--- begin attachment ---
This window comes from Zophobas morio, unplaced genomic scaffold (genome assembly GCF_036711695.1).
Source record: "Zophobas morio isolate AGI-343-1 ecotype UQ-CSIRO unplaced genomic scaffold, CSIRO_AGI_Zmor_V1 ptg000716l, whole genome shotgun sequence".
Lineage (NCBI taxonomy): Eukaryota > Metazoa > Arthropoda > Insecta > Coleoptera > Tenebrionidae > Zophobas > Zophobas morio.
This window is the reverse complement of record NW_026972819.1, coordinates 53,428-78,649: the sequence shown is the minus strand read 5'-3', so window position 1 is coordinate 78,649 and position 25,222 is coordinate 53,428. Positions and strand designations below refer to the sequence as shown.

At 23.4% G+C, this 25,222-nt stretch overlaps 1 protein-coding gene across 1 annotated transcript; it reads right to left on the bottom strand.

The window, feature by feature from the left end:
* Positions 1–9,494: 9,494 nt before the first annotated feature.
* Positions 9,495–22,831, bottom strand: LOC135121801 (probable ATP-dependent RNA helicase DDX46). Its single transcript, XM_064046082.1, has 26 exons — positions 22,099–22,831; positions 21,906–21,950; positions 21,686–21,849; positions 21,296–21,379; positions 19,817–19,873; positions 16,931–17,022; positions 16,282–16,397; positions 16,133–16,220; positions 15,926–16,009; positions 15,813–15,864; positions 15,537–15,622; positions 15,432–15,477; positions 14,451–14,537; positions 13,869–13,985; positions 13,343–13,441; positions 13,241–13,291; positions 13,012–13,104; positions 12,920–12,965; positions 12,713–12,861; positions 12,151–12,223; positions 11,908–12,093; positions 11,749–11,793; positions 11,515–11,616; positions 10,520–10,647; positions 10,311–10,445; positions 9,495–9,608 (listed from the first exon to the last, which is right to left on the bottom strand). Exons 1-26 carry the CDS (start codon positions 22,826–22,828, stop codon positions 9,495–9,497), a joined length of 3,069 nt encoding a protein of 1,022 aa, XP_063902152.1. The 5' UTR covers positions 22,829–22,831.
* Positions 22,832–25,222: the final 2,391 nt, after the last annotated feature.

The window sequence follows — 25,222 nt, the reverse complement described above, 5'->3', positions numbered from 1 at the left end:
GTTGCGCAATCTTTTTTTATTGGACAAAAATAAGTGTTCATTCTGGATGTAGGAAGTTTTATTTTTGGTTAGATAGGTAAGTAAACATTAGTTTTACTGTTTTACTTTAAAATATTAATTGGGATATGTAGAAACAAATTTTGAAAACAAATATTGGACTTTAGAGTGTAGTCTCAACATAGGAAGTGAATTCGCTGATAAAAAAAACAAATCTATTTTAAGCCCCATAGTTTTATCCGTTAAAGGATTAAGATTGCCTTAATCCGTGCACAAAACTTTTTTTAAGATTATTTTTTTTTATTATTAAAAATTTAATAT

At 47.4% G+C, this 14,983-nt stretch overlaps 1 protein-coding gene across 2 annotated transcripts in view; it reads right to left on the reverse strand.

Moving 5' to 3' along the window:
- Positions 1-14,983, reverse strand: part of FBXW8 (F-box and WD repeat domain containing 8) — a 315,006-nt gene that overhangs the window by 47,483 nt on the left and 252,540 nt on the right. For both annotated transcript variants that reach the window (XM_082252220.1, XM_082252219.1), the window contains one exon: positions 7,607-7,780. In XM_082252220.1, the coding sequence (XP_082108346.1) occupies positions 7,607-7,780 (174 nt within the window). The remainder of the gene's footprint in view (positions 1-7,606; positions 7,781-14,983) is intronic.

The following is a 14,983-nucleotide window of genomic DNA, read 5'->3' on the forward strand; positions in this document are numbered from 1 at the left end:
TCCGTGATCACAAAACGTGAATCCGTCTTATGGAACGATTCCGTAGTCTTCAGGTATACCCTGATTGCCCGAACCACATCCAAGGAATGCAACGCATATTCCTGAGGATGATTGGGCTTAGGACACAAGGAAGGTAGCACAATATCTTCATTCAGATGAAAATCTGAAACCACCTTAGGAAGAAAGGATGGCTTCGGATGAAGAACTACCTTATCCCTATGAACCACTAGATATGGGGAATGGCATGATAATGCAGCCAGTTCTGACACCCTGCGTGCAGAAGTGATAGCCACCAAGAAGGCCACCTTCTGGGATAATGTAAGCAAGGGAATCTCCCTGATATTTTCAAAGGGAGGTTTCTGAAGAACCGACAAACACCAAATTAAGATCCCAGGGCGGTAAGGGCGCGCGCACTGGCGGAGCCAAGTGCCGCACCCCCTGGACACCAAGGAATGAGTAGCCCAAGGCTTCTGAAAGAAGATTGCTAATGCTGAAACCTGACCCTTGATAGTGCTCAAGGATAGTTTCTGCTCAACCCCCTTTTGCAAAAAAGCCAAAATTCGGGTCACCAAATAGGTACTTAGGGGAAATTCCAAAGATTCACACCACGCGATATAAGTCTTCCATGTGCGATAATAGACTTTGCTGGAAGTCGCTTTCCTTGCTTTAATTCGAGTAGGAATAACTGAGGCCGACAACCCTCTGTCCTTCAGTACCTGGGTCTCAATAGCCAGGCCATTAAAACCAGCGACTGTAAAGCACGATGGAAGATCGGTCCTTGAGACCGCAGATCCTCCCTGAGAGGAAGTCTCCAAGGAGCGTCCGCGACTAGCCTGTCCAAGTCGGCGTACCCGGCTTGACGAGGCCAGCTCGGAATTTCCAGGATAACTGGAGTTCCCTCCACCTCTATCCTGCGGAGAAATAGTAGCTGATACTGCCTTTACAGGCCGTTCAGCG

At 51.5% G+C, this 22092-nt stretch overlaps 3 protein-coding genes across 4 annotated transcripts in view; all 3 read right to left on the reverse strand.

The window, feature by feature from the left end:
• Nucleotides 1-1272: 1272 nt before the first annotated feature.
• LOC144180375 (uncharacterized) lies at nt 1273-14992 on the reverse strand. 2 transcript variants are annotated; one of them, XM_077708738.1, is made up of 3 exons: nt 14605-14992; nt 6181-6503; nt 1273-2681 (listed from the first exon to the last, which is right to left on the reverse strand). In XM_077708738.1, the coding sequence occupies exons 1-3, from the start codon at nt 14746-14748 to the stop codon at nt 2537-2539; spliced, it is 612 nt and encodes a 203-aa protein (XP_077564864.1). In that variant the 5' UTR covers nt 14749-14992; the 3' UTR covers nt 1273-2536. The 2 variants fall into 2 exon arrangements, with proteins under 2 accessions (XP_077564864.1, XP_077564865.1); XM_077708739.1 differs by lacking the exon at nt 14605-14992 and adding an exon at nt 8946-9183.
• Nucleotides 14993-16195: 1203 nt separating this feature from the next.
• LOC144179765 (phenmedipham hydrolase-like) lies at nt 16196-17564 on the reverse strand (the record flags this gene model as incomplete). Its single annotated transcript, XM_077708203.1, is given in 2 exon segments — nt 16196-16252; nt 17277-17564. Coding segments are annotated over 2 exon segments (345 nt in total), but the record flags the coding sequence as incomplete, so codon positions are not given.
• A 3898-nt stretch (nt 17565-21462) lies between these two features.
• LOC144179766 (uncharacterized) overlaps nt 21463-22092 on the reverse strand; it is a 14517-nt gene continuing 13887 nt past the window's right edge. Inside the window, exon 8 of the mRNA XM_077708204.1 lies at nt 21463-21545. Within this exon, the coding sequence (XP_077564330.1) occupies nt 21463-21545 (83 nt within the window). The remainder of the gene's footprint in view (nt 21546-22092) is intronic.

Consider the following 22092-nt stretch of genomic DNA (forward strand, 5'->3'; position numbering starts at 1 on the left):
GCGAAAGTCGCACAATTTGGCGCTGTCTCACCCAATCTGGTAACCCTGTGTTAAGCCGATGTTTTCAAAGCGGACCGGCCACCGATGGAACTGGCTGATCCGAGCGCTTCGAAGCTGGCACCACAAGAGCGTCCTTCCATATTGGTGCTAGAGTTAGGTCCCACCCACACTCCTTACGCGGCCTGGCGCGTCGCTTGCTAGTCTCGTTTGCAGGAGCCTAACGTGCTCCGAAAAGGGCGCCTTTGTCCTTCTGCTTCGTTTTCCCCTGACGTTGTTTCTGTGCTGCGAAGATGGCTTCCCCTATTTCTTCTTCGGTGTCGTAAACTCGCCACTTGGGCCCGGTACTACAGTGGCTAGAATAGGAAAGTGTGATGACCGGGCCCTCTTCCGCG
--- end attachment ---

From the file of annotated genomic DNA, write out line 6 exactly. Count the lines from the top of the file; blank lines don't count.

The window, feature by feature from the left end: